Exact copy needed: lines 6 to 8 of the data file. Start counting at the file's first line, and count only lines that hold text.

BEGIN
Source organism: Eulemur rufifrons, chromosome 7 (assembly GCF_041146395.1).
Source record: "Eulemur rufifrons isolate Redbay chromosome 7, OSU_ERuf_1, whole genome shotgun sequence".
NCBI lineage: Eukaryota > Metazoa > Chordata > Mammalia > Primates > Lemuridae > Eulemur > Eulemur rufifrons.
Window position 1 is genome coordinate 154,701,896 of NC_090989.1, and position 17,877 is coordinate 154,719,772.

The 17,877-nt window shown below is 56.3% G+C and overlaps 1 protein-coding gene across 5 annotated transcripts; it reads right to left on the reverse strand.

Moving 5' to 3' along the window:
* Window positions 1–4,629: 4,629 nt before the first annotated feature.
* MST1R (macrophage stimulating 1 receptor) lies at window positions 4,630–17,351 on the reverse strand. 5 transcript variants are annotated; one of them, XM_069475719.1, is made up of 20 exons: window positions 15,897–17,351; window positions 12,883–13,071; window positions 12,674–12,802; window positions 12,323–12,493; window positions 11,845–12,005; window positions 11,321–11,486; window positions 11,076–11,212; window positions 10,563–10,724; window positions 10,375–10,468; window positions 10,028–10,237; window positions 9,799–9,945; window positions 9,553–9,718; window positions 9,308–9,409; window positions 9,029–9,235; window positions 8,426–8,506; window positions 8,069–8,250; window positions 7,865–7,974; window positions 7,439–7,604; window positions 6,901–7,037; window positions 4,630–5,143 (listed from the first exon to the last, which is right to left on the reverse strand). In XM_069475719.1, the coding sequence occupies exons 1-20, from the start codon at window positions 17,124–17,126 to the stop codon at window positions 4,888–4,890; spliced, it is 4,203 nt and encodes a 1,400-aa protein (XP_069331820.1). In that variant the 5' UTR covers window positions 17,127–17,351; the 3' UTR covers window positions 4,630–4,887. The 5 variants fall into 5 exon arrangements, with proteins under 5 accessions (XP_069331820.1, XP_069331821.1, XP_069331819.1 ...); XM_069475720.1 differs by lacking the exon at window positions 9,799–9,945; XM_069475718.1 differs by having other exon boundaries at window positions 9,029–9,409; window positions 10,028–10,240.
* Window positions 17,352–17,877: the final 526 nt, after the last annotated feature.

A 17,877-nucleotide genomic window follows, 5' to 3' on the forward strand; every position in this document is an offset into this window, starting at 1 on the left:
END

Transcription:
Moving 5' to 3' along the window:
* Window positions 1–4,629: 4,629 nt before the first annotated feature.
* MST1R (macrophage stimulating 1 receptor) lies at window positions 4,630–17,351 on the reverse strand. 5 transcript variants are annotated; one of them, XM_069475719.1, is made up of 20 exons: window positions 15,897–17,351; window positions 12,883–13,071; window positions 12,674–12,802; window positions 12,323–12,493; window positions 11,845–12,005; window positions 11,321–11,486; window positions 11,076–11,212; window positions 10,563–10,724; window positions 10,375–10,468; window positions 10,028–10,237; window positions 9,799–9,945; window positions 9,553–9,718; window positions 9,308–9,409; window positions 9,029–9,235; window positions 8,426–8,506; window positions 8,069–8,250; window positions 7,865–7,974; window positions 7,439–7,604; window positions 6,901–7,037; window positions 4,630–5,143 (listed from the first exon to the last, which is right to left on the reverse strand). In XM_069475719.1, the coding sequence occupies exons 1-20, from the start codon at window positions 17,124–17,126 to the stop codon at window positions 4,888–4,890; spliced, it is 4,203 nt and encodes a 1,400-aa protein (XP_069331820.1). In that variant the 5' UTR covers window positions 17,127–17,351; the 3' UTR covers window positions 4,630–4,887. The 5 variants fall into 5 exon arrangements, with proteins under 5 accessions (XP_069331820.1, XP_069331821.1, XP_069331819.1 ...); XM_069475720.1 differs by lacking the exon at window positions 9,799–9,945; XM_069475718.1 differs by having other exon boundaries at window positions 9,029–9,409; window positions 10,028–10,240.